"This bill recognizes the pressing need in Indian Country for the support of the necessary human resources to realize the full benefit of the investment in Tribal water infrastructure provided in the Infrastructure Investment and Jobs Act," said Navajo Nation President Jonathan Nez. "Technical support and operation and maintenance assistance are critical components of a successful effort to remedy the lack of access to clean and safe water in Tribal communities, including the Navajo Nation where as much as 40% of our people live without running water." 

“Representative Neguse and the co-sponsors of this bill are demonstrating through this historic legislation their commitment to achieving nationwide and complete access to safe drinking water for Native Americans,” said Anne Castle, co-leader of an initiative on Universal Access to Clean Water.  “This bill will complement the infrastructure funding newly made available and ensure that clean water projects are optimally designed for the communities and appropriately operated and maintained for long term benefit.” 

Other bills up for consideration include Rep. Stansbury’s bill to increase water conservation and efficiency grants (H.R. 6238), Rep. O’Halleran’s bills to amend the White Mountain Apache Tribe Water Rights Quantification Act of 2010 (H.R. 5880) and to authorize construction of a water project relating to the water rights of the Hualapai tribe (H.R. 7633). 

Witnesses include: The Honorable Jonathan Nez, President of Navajo Nation; Dr. David Raff, Chief Engineer at the Bureau of Reclamation; The Honorable Dr. Damon R. Clarke, Chairman of the Hualapai Tribe; The Honorable Kasey Velasquez, Chairman of the White Mountain Apache Tribe; Sandy L. Kerl, General Manager of the San Diego County Water Authority; Matt Lutz, Sheriff, Muskingum County, Ohio. 

The Tribal Access to Clean Water Act is led by Senators Michael Bennet (D-CO) and Martin Heinrich (D-NM) in the Senate. The Act is supported by a broad coalition of stakeholders including the Chairman of the Ute Mountain Ute Tribe of Colorado and of the Ten Tribes Partnership, the President of the Navajo Nation, the Initiative for Universal Access to Clean Water for Native Americans, the Colorado River Water and Tribes Initiative, the National Congress of American Indians (NCAI), and the Upper Colorado River Basin Tribes.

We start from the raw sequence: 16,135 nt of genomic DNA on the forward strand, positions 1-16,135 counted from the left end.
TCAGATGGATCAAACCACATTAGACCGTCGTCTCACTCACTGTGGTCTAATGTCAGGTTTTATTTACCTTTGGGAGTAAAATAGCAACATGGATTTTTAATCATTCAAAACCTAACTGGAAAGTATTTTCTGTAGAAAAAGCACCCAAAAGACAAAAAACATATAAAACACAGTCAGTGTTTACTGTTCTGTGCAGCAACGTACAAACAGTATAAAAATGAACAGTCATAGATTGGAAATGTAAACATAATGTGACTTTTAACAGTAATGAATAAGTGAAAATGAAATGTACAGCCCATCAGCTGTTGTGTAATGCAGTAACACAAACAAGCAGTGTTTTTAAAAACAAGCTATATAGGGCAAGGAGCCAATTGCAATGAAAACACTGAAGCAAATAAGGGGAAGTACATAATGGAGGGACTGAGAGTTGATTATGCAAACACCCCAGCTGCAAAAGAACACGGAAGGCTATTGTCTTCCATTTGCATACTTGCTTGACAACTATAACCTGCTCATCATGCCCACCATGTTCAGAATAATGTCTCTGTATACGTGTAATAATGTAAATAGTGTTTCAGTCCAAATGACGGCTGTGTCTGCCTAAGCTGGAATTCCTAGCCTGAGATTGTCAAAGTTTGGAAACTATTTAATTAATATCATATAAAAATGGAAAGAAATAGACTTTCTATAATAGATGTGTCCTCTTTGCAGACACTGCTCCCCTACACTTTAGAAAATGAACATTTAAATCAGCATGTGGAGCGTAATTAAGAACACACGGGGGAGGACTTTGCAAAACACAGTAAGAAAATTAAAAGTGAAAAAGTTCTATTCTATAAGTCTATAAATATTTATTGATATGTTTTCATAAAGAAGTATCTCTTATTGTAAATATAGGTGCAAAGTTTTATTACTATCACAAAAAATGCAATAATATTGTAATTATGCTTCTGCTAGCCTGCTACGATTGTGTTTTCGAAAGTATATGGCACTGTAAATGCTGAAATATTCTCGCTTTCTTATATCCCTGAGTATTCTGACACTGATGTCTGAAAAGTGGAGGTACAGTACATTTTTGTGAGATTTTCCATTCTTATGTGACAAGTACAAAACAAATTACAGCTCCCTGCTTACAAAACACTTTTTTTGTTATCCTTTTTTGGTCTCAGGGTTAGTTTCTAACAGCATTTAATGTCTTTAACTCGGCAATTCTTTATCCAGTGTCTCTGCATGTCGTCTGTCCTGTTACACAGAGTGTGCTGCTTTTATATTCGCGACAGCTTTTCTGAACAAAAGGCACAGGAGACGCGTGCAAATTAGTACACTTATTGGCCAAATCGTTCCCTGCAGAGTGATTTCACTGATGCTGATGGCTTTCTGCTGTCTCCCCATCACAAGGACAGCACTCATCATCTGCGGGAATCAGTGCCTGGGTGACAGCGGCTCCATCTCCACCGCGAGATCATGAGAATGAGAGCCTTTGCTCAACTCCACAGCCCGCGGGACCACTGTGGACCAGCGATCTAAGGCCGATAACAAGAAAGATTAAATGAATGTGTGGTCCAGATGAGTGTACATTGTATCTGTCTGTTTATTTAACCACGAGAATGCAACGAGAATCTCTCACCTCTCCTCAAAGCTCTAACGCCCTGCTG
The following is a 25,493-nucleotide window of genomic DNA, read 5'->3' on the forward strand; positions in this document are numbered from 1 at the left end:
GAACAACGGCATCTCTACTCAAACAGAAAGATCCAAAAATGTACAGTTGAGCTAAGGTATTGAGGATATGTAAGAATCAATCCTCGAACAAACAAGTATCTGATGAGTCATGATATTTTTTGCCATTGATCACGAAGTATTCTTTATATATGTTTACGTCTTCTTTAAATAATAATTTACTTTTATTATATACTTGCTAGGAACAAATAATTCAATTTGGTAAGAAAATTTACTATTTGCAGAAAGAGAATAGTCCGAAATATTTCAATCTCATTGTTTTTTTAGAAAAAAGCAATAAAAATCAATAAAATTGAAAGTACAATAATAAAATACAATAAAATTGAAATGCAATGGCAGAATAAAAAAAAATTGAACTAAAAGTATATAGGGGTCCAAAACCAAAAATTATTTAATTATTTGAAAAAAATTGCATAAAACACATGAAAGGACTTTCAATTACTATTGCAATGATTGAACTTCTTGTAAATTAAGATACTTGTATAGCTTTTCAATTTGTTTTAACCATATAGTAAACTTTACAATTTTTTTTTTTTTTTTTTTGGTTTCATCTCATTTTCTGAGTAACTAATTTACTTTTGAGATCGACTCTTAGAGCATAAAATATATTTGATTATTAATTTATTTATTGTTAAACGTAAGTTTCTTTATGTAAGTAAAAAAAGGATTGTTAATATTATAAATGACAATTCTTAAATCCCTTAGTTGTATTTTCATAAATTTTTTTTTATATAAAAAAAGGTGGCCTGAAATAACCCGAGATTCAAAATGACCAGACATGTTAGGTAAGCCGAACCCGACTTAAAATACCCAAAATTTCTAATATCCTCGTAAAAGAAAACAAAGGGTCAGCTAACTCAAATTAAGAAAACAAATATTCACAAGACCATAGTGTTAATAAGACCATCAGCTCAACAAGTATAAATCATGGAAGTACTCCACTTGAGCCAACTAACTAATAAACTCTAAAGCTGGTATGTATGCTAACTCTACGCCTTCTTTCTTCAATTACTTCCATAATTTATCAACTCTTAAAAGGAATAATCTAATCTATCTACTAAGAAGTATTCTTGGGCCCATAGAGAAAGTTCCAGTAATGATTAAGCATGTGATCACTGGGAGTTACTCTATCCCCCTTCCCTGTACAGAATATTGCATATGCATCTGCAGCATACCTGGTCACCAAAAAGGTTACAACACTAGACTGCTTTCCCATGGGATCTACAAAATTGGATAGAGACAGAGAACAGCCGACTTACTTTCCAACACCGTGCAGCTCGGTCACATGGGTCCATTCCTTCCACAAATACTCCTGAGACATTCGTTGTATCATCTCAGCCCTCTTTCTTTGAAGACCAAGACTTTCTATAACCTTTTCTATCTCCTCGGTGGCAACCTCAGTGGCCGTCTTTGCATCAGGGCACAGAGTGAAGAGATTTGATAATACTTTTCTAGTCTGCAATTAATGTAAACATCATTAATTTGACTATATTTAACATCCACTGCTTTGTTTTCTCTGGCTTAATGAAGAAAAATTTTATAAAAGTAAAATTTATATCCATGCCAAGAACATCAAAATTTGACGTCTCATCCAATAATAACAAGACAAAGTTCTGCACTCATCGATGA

Read the bill text HERE.

Read letters of support from NCAI HERE, and the Upper Colorado River Basin Tribes HERE. 


The lack of access to clean drinking water is a significant barrier for many Native American communities. According to data from the Indian Health Service, nearly half of Native American households do not have access to reliable water sources and clean drinking water. A report commissioned by the Colorado River Water and Tribes Initiative documents the different forms of lack of access to safe and reliable drinking water among tribes in the Colorado River Basin, together with some of the deficiencies in the federal programs designed to address this problem and recommendations for improvement. Lack of access to drinking water has significant impacts on health, education, economic development, and other aspects of daily life.

As Chair of the U.S. House Subcommittee on National Parks, Forests and Public Lands, Congressman Neguse has led his colleagues in advocating for increased Tribal sovereignty and respecting the government to government relationship that exists with Tribes. In April 2021, Congressman Neguse introduced a resolution reaffirming the federal government’s responsibility to provide access to clean drinking water for Native American communities. He also unveiled his plan for “Restoring Our Lands and Communities” last March, a public lands agenda that will guide the Subcommittee’s work and put local communities at the forefront in restoring our parks, forests and public lands and tackling western wildfires.